Re: dynamic range and sample bit depth (Bob Masta )

Subject: Re: dynamic range and sample bit depth
From:    Bob Masta  <audio@xxxxxxxx>
Date:    Fri, 5 Dec 2014 09:02:41 -0500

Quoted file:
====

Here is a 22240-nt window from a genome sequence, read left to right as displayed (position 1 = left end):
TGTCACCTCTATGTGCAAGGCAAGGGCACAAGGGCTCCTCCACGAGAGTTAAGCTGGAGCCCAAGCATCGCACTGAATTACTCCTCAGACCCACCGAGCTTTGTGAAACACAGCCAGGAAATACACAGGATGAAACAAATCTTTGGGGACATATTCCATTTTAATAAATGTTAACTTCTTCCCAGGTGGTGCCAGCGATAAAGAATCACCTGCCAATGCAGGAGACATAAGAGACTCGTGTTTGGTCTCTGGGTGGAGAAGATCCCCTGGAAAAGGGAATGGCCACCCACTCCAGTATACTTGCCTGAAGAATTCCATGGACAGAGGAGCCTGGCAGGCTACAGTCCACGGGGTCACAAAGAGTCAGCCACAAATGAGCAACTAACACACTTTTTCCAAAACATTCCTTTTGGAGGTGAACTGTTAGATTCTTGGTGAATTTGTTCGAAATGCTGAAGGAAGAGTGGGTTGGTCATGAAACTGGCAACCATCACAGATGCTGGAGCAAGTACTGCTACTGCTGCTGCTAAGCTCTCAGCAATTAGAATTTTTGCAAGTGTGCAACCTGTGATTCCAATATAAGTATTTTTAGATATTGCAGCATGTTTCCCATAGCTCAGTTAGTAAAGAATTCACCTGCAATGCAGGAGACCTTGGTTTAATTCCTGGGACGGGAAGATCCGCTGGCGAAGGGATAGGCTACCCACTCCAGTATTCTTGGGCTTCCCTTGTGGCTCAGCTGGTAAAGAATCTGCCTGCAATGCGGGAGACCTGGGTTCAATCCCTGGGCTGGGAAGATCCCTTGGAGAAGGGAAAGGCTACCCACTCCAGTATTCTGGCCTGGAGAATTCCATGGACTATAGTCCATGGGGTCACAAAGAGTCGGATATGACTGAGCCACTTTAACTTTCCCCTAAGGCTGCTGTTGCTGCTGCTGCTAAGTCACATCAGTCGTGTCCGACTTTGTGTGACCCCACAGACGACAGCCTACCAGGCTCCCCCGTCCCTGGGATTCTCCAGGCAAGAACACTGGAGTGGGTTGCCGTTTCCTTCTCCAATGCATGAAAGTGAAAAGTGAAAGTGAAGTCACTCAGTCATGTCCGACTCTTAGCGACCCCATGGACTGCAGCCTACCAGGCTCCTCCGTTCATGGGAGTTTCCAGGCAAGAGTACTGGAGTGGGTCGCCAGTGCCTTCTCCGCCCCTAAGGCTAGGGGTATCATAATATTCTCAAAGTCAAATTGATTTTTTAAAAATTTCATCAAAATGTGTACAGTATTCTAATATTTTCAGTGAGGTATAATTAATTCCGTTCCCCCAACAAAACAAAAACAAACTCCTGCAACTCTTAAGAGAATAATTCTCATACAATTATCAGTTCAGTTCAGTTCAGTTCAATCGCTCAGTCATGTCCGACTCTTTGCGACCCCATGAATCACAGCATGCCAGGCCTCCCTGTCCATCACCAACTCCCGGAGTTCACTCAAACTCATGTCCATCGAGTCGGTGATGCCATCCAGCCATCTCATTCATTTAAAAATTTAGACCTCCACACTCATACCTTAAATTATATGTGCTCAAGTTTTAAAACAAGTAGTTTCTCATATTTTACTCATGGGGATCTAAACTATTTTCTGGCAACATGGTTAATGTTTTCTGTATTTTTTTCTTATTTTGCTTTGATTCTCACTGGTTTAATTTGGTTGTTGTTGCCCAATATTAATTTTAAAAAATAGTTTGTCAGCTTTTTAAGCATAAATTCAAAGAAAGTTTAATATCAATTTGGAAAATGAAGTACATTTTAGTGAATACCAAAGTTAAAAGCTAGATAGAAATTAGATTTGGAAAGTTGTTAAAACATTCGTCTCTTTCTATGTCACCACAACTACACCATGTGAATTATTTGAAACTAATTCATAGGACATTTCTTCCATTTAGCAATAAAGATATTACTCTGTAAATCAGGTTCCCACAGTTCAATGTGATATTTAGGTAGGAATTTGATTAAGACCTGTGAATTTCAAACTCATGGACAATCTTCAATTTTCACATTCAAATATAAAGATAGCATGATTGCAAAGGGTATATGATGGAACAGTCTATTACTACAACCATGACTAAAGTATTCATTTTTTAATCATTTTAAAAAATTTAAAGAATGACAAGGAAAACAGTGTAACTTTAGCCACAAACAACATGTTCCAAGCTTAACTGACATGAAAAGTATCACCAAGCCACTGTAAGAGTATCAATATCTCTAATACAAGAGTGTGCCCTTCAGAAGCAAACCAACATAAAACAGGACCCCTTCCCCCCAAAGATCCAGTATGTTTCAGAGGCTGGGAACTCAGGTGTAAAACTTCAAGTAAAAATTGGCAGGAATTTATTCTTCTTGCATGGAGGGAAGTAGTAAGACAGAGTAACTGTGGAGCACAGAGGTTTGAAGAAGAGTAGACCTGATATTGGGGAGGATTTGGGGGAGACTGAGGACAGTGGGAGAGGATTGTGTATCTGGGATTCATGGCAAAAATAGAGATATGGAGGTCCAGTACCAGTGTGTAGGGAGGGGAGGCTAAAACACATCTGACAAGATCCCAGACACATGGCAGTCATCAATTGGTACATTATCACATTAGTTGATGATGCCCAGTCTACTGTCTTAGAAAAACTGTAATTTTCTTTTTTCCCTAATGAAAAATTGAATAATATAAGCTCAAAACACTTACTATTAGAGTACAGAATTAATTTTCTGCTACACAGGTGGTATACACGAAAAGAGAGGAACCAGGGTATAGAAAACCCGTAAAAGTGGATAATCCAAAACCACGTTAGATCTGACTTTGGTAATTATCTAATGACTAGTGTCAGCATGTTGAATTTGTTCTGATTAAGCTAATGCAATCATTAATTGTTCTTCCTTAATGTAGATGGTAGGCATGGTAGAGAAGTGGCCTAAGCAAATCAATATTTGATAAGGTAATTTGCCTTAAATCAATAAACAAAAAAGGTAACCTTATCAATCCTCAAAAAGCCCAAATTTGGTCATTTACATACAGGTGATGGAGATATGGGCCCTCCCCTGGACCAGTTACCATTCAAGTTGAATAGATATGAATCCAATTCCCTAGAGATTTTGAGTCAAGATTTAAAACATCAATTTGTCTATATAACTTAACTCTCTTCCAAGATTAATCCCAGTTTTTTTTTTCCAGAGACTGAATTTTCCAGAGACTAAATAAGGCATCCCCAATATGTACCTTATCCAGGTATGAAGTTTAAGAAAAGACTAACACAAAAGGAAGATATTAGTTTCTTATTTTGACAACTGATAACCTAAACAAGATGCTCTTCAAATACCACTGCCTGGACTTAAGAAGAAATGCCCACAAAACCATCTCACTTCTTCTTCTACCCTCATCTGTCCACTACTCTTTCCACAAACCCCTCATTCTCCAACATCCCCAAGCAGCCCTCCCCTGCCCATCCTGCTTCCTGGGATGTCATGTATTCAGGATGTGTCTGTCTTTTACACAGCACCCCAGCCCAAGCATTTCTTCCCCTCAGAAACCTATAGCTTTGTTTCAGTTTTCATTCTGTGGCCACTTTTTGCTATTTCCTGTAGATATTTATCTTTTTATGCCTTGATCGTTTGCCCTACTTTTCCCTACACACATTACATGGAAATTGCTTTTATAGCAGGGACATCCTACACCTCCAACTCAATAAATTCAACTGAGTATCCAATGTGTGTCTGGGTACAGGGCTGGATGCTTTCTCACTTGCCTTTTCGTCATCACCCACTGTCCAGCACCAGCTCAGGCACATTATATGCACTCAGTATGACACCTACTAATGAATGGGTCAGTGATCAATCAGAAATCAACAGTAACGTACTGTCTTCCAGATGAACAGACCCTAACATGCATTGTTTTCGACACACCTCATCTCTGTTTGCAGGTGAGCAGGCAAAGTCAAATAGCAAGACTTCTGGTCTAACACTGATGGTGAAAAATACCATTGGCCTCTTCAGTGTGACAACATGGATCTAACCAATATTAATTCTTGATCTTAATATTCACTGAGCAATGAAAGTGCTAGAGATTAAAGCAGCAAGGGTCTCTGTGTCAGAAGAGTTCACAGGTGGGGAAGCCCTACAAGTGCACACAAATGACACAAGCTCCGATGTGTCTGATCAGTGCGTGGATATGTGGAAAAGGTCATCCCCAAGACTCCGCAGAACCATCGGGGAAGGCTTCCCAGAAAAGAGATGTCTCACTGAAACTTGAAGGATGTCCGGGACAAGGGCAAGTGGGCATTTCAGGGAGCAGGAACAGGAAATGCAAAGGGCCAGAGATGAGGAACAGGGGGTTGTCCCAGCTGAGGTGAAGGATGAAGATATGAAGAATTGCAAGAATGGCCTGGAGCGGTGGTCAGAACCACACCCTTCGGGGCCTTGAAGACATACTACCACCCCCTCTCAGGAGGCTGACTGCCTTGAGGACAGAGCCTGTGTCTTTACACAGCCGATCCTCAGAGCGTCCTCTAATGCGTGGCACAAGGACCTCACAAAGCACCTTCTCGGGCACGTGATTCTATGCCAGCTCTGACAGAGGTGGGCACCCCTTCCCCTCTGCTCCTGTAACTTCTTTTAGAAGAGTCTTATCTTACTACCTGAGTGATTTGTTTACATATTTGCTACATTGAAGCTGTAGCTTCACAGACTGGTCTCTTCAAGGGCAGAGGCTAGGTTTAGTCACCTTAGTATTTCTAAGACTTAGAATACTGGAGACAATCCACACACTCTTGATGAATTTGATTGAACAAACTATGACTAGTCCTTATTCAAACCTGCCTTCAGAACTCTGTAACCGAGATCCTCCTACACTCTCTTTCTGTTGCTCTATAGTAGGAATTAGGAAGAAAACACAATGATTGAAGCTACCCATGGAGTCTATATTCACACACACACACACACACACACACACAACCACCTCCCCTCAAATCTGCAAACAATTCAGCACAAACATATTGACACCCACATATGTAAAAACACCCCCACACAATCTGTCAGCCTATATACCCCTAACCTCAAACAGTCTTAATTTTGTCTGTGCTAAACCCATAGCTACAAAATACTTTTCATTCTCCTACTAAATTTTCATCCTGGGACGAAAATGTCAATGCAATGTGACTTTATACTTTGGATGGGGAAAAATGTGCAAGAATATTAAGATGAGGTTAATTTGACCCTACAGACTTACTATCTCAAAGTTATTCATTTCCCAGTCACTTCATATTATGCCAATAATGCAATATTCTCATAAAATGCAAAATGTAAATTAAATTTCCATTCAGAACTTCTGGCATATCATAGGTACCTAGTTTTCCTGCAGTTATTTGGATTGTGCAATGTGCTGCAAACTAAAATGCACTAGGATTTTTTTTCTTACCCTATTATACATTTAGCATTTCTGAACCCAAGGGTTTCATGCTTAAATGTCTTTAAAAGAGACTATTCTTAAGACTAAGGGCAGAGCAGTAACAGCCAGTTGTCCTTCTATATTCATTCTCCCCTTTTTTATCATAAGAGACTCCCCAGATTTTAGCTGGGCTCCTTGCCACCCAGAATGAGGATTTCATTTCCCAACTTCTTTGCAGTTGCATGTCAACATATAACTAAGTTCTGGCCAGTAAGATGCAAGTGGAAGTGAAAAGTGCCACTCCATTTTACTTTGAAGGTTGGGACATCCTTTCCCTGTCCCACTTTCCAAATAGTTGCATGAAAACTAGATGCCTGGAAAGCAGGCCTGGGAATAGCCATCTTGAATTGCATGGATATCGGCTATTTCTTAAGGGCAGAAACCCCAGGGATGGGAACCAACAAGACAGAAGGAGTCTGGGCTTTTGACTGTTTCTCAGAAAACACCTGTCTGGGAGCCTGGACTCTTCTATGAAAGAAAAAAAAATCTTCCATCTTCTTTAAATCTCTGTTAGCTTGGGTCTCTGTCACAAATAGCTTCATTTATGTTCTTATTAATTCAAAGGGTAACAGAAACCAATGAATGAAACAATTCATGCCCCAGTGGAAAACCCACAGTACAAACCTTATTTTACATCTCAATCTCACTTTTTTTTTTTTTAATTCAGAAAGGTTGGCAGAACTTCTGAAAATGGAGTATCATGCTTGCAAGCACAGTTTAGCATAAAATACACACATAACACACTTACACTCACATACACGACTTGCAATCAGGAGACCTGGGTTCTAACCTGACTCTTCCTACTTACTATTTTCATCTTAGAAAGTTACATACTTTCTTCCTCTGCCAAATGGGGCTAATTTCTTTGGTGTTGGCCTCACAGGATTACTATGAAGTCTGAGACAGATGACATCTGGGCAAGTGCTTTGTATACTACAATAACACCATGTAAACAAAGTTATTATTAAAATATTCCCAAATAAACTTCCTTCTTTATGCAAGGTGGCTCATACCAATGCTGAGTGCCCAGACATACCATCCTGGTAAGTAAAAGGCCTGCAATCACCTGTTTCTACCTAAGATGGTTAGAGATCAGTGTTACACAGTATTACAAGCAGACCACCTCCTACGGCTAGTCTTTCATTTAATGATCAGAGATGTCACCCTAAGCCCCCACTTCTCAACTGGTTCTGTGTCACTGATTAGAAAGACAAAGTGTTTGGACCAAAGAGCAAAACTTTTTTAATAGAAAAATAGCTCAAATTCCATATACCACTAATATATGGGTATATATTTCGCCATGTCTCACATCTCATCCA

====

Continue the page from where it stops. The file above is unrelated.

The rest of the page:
I concur that using two DACs would have problems. Using two DACs requires their relative contributions to be matched to better than the desired bit resolution of the overall system. This is decidedly non-trivial, and is the reason that modern DACs are typically single-bit (but high bit rate) systems: This provides excellent linearity since there are no issues of matching bit weights. Best regards, Bob Masta ==================== On 4 Dec 2014 at 23:45, Michael Fischer wrote: > Hi Alain, > > what do you mean regarding splitting the signal? From my understanding, > I see the following problems on this strategy: > > High/lowpass does not seem very helpful to me, since you would have two > DACs instead of one, which would more or less mean an increase of the > noise floor by three dB (both DACs add their noise floor. I assume > uncorrelated noise here). > > On high/low bits I would expect distortion. You would generate > distortion on both signal parts, just like a digital clipping. I don't > think these distortions would cancel completely when adding both analog > signals (in practice, I mean). Apart from that, the DAC with > the higher amplitude would define the noise floor, so you might get no > improvement at all, even theoretically. > > The most promising approach to me is an analog attenuator after the > DAC, if you don't want to decrease the SNR on low volumes. > > Michael > > > > Am 04.12.14 10:47, schrieb Alain de Cheveigne: > > Hi Etienne, > > > > A potential problem is that if you switch during sound output, you must synchronously change the scaling of the data you send to the DAC. I imagine that this must be hard to do without introducing a glitch. > > > > An alternative might be to split the digital data into two signals with different amplitudes (high and low bits, or lowpass & complement), output each via its own DAC, and add in the analog domain with appropriate attenuation. Can anyone spot a flaw with this approach? > > > > Alain > > > > > > On 4 Dec 2014, at 09:10, Etienne Gaudrain <e.p.c.gaudrain@xxxxxxxx> wrote: > > > >> Hi Dan, > >> > >> This is dodging the question a bit, but everything you mention is the very reason one you should not use digital attenuation and have some analog attenuator after their DAC. And I guess this is why many labs hold to their good old TDT PA4 (where PA stands for programmable attenuator). The analog attenuator allows you to move your dynamic range where you want it to be in SPL without sacrificing any bit. > >> > >> But since Matlab and most sound cards now-a-days support 24 bit audio and sampling frequencies up to 96kHz, why not use these? If you are worried about space, you can also now store your files in FLAC directly from Matlab. Or was your worry that people don't pay attention to this when they design experiments for NH and HI? > >> > >> Cheers, > >> -Etienne > >> > >> > >> On 03/12/2014 19:05, Dan Goodman wrote: > >>> Dear auditory list, > >>> > >>> I have been worried about an issue to do with sampling bit depth and dynamic range for a while, and I have not yet been able to find a definitive answer. Hopefully some of you may be able to shed some light on this. > >>> > >>> Essentially, the question revolves around the fact that with a digital signal, when it is attenuated you lose information. For example, for a signal with 16 bits per sample, if you attenuate by 20*log10(2^8)=48 dB then the output will only be using 8 bits per sample. Having listened to 8 bit sounds, they are clearly of very poor quality. So, although it is often written that the 'dynamic range' of 16 bit sound is 96 dB (=20*log10(2^16)), at even 48 dB of attenuation the quality becomes terribly poor. > >>> > >>> So some questions: > >>> > >>> 1. How many bits per sample do we need for a high quality encoding of a sound without any attenuation? > >>> > >>> 2. How much dynamic range can we therefore get from standard audio systems using 16 or 24 bits per sample? > >>> > >>> 3. Are we routinely using more than this dynamic range in our experiments (and in musical recordings) and is this a problem for the results of, for example, studies mixing normal and hearing impaired listeners? > >>> > >>> 4. Is there anything we can do about this? > >>> > >>> Some more details: > >>> > >>> The clearest thing I have managed to find on this subject so far is a paper by Bob Stuart of Meridian Audio ( that concludes that if you have 19 bits per sample at a 52 kHz sample rate, and you use dithering, and your audio system doesn't do any further processing on the sound, then at 90 dB attenuation from the maximum level you shouldn't hear any noise from the encoding (based on the extremes of measured hearing thresholds). This suggests that using 20 bit audio you can probably get 96 dB of high quality dynamic range (see below for why I mention 20 bit audio). > >>> > >>> This doesn't take into account that many (most?) researchers are probably not dithering their signals. As far as I can tell, Matlab's wavplay and audioplayer functions do not use dithering, for example. So how much dynamic range are we getting without introducing noise if we don't use dithering? And are any of the commonly used packages for playing sounds doing this dithering? > >>> > >>> Note: I mentioned 20 bit audio because I have read that 24 bit DACs only really use at most 22 bits of the signal, and due to thermal noise give about 20 bits noise free. I worked with one system in the past that I was told allowed you to select which 22 bits were used (although this was hardware specific and had to be coded in at a very low level, not using standard audio APIs). > >>> > >>> I am very far from an expert on any of this, but what it seems like to me is that we need to be using 24 bit audio and (very importantly) dithering, and if so we can probably get 96 dB of high quality dynamic range. It is possible that in some experimental setups, especially if we're testing normal hearing and hearing impaired listeners across a wide range of sounds on the same system, that we might be exceeding this. If so, is there anything we can do? > >>> > >>> Finally, any thoughts on the relevance for music / commercial audio? I guess it is much less of an issue there since the problems only seem to arise if you really push the limits of dynamic range. > >>> > >>> Thanks in advance, > >>> Dan Goodman > >> > >> -- > >> Etienne Gaudrain, PhD > >> > >> UMCG, Afdeling KNO, BB20 > >> PO Box 30.001 > >> 9700 RB Groningen, NL > >> > >> Room P3.236 > >> Phone +31 5036 13290 > >> Skype egaudrain > >> > >> Centre de Recherche en Neurosciences de Lyon - CNRS UMR 5292 > >> Université Lyon 1 > >> 50 av. Tony Garnier > >> 69366 Lyon Cedex 7, FR > >> > >> Note: emails to this address are limited to 10 MB. To send larger files, use > > Bob Masta D A Q A R T A Data AcQuisition And Real-Time Analysis Scope, Spectrum, Spectrogram, Signal Generator Science with your sound card!